Craig D. Allen, David D. Breshears, and Nate G. McDowell 2015. On underestimation of global vulnerability to tree mortality and forest die-off from hotter drought in the Anthropocene. Ecosphere 6:art129. http://dx.doi.org/10.1890/ES15-00203.1


Hedging against climate change in managed forests

A review paper published last month in Science highlights the threats to temperate forests posed by anthropogenic global warming.  Millar and Stephenson (2015) in particular focus on climate-change-related “hotter droughts”, compound stressors, and “megadisturbances” that can cause the collapse of forest ecosystems and interruption of ecosystem services such as water, biodiversity, and wood products. In light of the ongoing mountain pine beetle epidemic, this is not an abstract future scenario for British Columbian forests and the communities that depend on them.

One of the figures in Millar and Stephenson (2015) is particularly pertinent to the work we do in the Aitken lab. It illustrates two contrasting management approaches: the first, “reactive”, approach aims to maintain ecosystem services at historical levels by protecting the existing ecosystem structure and function; the second, “proactive”, approach accepts lower ecosystem services in order to facilitate a transition to a more resilient ecosystem state. The “reactive” approach is prone to sudden collapse of the ecosystem and its associated ecosystem services, with slow subsequent recovery to a new set of ecosystem services; the “proactive” approach aims to achieve a gradual transition in which ecosystem services are continually available, though at reduced levels. A proactive management approach is obviously desirable, but achieving it in practice will likely prove to be difficult. The proactive forest managers in this illustration chose the right species for the future climate. Would that choice be so obvious in reality?

Figure 4 from Millar and Stephenson (2015), illustrating tradeoffs of reactive vs proactive approaches to managing ecosystem services in the face of climate change

Figure 4 from Millar and Stephenson (2015), illustrating reactive vs proactive approaches to managing ecosystem services in the face of climate change

Informing appropriate reforestation strategies for uncertain future climates is an overarching goal of our research at the Aitken lab. We focus on understanding how existing populations of trees might be adapted to a range of anticipated future climates of their source locations, or of new locations where they may be better adapted.  In the illustration from Millar and Stephenson (2015), a different species is introduced to the ecosystem. The Aitken lab generally investigates a more intermediate approach, in which seedlings from a non-local population of a native tree species are introduced to harvested stands. The same principal applies, however: diversity is the simplest hedge against uncertainty. All the better if the composition—the species and genotypes—of this introduced diversity is well-informed.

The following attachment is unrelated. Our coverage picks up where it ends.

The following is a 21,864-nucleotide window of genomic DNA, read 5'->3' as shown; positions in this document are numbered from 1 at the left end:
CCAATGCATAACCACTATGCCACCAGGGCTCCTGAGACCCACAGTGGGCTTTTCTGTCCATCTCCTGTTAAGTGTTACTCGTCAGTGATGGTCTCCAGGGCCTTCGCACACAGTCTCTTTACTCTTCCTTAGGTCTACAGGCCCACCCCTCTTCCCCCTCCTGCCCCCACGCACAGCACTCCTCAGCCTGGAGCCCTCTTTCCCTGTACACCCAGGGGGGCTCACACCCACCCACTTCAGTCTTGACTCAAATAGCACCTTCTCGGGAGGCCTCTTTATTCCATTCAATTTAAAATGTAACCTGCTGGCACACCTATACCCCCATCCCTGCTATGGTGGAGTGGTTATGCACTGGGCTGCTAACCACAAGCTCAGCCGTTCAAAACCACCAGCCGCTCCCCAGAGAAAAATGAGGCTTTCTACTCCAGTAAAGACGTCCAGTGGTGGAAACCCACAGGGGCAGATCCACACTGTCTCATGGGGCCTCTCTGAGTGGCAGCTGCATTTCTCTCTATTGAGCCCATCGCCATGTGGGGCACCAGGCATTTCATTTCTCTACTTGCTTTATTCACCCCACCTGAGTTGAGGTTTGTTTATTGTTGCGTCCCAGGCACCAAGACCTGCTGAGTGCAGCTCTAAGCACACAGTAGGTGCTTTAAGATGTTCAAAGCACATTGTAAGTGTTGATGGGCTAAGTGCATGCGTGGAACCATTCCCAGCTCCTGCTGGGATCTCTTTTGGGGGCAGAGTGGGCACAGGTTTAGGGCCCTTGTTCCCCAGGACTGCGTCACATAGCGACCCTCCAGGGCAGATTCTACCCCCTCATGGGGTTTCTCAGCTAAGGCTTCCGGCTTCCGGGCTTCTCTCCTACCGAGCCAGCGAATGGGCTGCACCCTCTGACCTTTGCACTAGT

Millar, C. I. & Stephenson, N. L. (2015). Temperate forest health in an era of emerging megadisturbance. Science, 349(6250), 823–826.


Time for Trees to Pack Their Trunks?

Greg Breining writing in Ensia on assisted gene flow and assisted migration:

During the last two springs, contract planters for The Nature Conservancy have spread out through the pine, spruce and aspen forest of northeastern Minnesota. Wielding steel hoedads, they have planted almost 110,000 tree seedlings on public land.

What’s noteworthy about planting trees in a forest? Usually foresters plant seedlings grown from seeds harvested nearby, on the assumption that local genotypes are best suited to local conditions. But these TNC workers were planting red and bur oak (which are uncommon in northern Minnesota) from seed sources more than 200 miles to the southwest, and white pine from as far away as the Lower Peninsula of Michigan, 400 miles to the southeast.

TNC is anticipating a day soon — within the lifespan of a tree — when a changing climate may make the forest unsuitable for some tree species and varieties that now live there.